Even delays on mundane items like door hardware can throw a wrench in schedules by, for example, preventing complete fire safety inspections needed to move on to other phases of construction, said Peabody. That, in turn, affects construction costs as workers need to re-sequenced on the job, said Peabody.
“Like much the rest of the economy, construction materials are experiencing significant cost inflation,” said Peabody. “It’s not just the traditional big equipment and overseas product that take forever to arrive.”
Nevertheless, those escalated costs are not stopping healthcare projects from plowing forward, said Kevin Hinrichs, president of Taylor Design, because even more money would be lost if they don’t.
“By not following through with planned projects, healthcare networks would lose more in revenue than they pay in construction costs, even with price escalation,” said Hinrichs. “Some are even accelerating project schedules, and presumably paying more to do so, as a way to get patients in the door faster and revenue coming in sooner.”
Proposal activity in the healthcare market was the second-highest of the 12 major sectors in the second quarter of 2022, according to the PSMJ Resources Quarterly Market Forecast survey of architecture, engineering and construction firm leaders.
Nearly two-thirds of respondents said proposal activity increased from the first quarter of 2022, while only about 5.5% said their proposal opportunities decreased. The remaining 29% said opportunities were about the same, quarter over quarter.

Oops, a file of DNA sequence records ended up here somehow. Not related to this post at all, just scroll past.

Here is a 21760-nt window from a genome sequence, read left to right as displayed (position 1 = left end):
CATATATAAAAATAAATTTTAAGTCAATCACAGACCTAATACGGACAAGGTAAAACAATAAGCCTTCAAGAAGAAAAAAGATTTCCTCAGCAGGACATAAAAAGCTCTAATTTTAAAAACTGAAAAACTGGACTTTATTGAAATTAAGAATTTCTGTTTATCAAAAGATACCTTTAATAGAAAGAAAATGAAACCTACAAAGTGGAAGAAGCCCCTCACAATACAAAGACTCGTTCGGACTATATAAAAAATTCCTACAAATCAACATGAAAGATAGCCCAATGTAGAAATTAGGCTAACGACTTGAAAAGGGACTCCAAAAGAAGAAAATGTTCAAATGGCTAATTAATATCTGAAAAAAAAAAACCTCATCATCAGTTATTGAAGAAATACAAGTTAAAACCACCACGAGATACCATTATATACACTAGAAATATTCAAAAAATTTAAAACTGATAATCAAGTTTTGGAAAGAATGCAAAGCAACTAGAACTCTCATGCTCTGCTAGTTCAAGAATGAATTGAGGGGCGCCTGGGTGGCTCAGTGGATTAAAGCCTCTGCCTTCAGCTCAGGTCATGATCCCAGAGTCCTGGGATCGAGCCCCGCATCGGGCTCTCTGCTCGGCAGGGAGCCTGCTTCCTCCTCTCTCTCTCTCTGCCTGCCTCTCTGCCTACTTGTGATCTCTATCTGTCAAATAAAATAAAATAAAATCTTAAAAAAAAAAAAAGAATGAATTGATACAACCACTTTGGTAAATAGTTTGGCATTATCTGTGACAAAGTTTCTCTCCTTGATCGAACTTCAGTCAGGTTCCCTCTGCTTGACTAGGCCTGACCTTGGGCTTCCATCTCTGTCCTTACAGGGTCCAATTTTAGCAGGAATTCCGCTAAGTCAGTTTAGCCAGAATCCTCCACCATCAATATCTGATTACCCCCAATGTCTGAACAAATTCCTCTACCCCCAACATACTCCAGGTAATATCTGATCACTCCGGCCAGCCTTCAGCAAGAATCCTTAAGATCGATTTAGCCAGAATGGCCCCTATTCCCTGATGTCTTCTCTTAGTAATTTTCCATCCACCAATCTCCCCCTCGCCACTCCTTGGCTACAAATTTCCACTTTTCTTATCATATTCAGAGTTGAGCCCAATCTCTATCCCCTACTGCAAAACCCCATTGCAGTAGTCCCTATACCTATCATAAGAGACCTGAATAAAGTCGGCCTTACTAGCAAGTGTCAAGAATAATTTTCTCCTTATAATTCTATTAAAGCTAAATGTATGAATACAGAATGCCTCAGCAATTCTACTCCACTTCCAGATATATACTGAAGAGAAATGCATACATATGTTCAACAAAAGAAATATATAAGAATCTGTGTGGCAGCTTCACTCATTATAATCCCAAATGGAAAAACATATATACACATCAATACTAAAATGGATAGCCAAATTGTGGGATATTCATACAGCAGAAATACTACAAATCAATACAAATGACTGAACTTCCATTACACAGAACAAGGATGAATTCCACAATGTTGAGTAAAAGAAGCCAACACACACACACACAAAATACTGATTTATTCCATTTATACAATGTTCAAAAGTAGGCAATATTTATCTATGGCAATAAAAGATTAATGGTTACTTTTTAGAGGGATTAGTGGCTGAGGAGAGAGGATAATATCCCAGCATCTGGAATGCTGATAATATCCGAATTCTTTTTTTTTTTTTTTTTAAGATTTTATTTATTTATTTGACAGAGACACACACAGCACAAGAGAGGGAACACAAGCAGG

The rapid volume of procurement in healthcare construction during the first two quarters of 2022 can likely be attributed to suppressed demand following the past two years of the pandemic, while some clients want to get ahead of further cost escalation, experts said.
“The healthcare segment has a strong pipeline of projects in planning and projects under construction,” said Pete Bergman, operations vice president and health care market segment leader at Messer Construction, a Cincinnati-based general contractor. “While there were pauses and delays seen early on during the pandemic, many healthcare systems have continued future planning efforts on infrastructure projects, as well as new and replacement hospitals.”
Historically, healthcare is a stable construction market with steady growth in the face of economic fluctuations.
For that reason, construction firms with work in healthcare should continue to enjoy growth in revenue, profit and backlog, said Jerry Guerra, principal with The JAGG Group, a Lynnfield, Massachusetts-based research and management consulting company for the architecture, engineering and construction industry
“In the healthcare market, shifting demographics, deferred maintenance, aging buildings, new technologies and major changes in the delivery of healthcare services all drive the continued need for facility renovation and construction projects,” said Guerra. “There have been a few pauses over the years, but the market for healthcare design and construction services has been reliably strong, and it shows no signs of slowing.”
This article was originally written by Sebastian Obando and appeared here.